Lawrence Long, a “stay-at-home uncle” and conch player extraordinaire from North Carolina, can add another notch to his list of accolades — “Jeopardy!” champion.
Long is on a three-day winning streak with $74,792 as of Thursday, Feb. 10, according to the online contestant zone. He dethroned the previous champion, Emma Saltzberg, on Feb. 7, then promptly offered to donate to a Jewish progressive activist group she works with after seeing hateful comments directed toward her online, according to the Jewish Telegraphic Agency.
Clad in khakis and a vest-blazer combo with a color-coordinated tie, Long captured Twitter’s attention his first night on the show.
Host Mayim Bialik introduced him as a “nursing student and a stay-at-home uncle,” after which Long launched into a story about how he “gloriously” played a conch shell at his cousin’s wedding. Bialik then asked whether he brought his own shell or went hunting for one on the beach.
“A true Conch musician always brings their own shell,” Long said in response.
— CJ Fogler AKA Perc70 #BlackLivesMatter (@cjzero) February 8, 2022
If you like Lawrence on tonight's #Jeopardy episode, you will love this. I have obtained this GLORIOUS photo of Lawrence blowing the conch shell at the beach wedding. And yes he is wearing a sleeveless suit and a tie possibly without a shirt?
(shared with Lawrence's permission) https://t.co/BkxI2zPvbx pic.twitter.com/axgalHCDRX
— Lilly (@OneEclecticMom) February 8, 2022
Shout out to Lawrence Long repping all of the stay at home uncles on Jeopardy.
May you win enough to stay home forever.
— Kiley Larsen (@kilarzleesen) February 10, 2022
Long took home $23,201 that night — and a wink from host Bialik, a.lthough the Winston-Salem Journal reported he didn’t see it.
“I was probably too involved to enjoy it,” he told the newspaper.
Long went on to win another $20,390 on Feb. 8, for a total of $43,591. By Wednesday, Feb. 9, he had tacked on an additional $31,201.
According to the Triad City Beat, Long plans to donate some of his winnings to Love Out Loud, an organization that’s helping those displaced by the fertilizer plant fire in Winston-Salem.
So who is this mysterious mustached-man whose periwinkle suit jacket and fanciful anecdote about a cousin’s beach wedding won over the internet?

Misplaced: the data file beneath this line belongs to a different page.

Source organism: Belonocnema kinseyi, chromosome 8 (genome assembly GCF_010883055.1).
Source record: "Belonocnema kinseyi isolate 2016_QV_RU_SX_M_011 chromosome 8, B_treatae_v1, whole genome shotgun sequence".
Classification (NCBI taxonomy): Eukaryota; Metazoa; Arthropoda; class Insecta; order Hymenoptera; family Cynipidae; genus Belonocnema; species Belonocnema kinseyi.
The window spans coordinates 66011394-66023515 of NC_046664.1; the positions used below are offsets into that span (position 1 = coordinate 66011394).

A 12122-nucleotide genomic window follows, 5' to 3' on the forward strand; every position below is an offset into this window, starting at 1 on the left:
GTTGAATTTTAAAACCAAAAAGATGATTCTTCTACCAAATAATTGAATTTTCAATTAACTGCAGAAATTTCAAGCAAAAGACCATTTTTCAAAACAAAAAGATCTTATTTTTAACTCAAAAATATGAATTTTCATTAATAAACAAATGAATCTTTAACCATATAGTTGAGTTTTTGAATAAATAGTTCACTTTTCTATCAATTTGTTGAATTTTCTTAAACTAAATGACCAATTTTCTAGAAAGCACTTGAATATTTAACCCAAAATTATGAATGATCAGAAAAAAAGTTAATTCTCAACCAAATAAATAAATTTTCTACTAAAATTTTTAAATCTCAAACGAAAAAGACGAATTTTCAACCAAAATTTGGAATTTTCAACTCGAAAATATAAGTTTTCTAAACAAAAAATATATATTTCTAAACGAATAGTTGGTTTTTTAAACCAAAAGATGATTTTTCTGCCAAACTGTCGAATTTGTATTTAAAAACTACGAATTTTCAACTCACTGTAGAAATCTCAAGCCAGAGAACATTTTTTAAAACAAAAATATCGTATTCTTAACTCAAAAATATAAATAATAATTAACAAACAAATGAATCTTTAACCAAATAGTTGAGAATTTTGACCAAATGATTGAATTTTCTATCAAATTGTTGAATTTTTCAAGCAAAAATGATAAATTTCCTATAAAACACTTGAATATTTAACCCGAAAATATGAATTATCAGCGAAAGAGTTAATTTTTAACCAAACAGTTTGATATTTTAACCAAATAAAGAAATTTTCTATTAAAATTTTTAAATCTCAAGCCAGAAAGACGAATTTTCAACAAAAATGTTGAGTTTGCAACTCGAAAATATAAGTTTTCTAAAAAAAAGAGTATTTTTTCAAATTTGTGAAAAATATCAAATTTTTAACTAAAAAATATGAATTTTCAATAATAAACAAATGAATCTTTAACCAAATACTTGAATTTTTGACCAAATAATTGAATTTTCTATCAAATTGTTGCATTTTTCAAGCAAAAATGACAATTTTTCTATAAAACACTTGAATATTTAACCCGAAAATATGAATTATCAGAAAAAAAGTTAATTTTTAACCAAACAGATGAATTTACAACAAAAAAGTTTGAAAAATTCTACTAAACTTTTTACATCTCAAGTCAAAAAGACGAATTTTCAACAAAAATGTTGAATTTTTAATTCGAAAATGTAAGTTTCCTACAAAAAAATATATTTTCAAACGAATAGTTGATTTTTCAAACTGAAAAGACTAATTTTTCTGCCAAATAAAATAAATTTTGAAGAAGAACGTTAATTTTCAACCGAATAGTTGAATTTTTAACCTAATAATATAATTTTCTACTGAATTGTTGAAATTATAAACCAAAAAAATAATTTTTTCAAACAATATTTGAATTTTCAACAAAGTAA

Twitter has its theories — from an evil land baron to actor and comedian Rob Delaney in disguise.
I am so happy Lawrence won on Jeopardy tonight because: a) he looks like a handsome scientist from the 50s and b) I must know what a stay-at-home uncle is
— WR (@wes_rosen) February 8, 2022
I have a theory that Lawrence Long owes someone a debt so now he’s on jeopardy playing for his life
— ASH (@__ASH_tastic) February 10, 2022
— Kebert Xela (@Kebert_Xela600) February 8, 2022
Lawrence oddly reminds me of the evil land baron in an old western movie. #Jeopardy
— Whisper (@DommeWhisperer) February 8, 2022
I'm convinced that Lawrence on Jeopardy is just @robdelaney doing a bit
— KaiO (@H2KaiO) February 9, 2022
— Plumed Omen (@DeonMumple) February 8, 2022
In reality, Long is from East Bend, North Carolina — a small town tucked in the foothills of the Blue Ridge mountains just outside Winston-Salem. About 600 people live there. He graduated from Clemson University in 2001 and currently attends nursing school at Forsyth Tech Community College.
Long is also a member of the Bunker Dogs improv comedy group in Winston-Salem, where he goes by “Skip.”
Can’t stress enough how exciting & important it is to see Lawrence appearing on & winning #Jeopardy. He’s from the same county as my husband - whose entire population is less than a tenth the size of Raleigh alone.
— E (@forestwith2rs) February 9, 2022
In an interview with Triad City Beat, Long said he studied English as an undergraduate and did his graduate studies “in actor-created physical theater in a program based on the pedagogy of Jacques Lecoq.” He later moved to Chicago, where he became a sommelier and studied comedy writing at the famed improv comedy troupe Second City.
Long said he came back to North Carolina in 2010 after his niece was born.
“Stay-at-home uncle started as a sort of joke to support and undermine my sister’s authority as a parent,” he told Triad City Beat. “I love her, but she used to pull my hair. As the pandemic progressed, it became school proctoring and monitoring for (my niece) while my sister worked. It also entailed day trips to go on adventures and see things.”
Long will compete at 7 p.m. ET on Feb. 10 against a program manager from Seattle and an engineer from Wisconsin. You can find which local TV station will broadcast the episode at https://www.jeopardy.com/watch.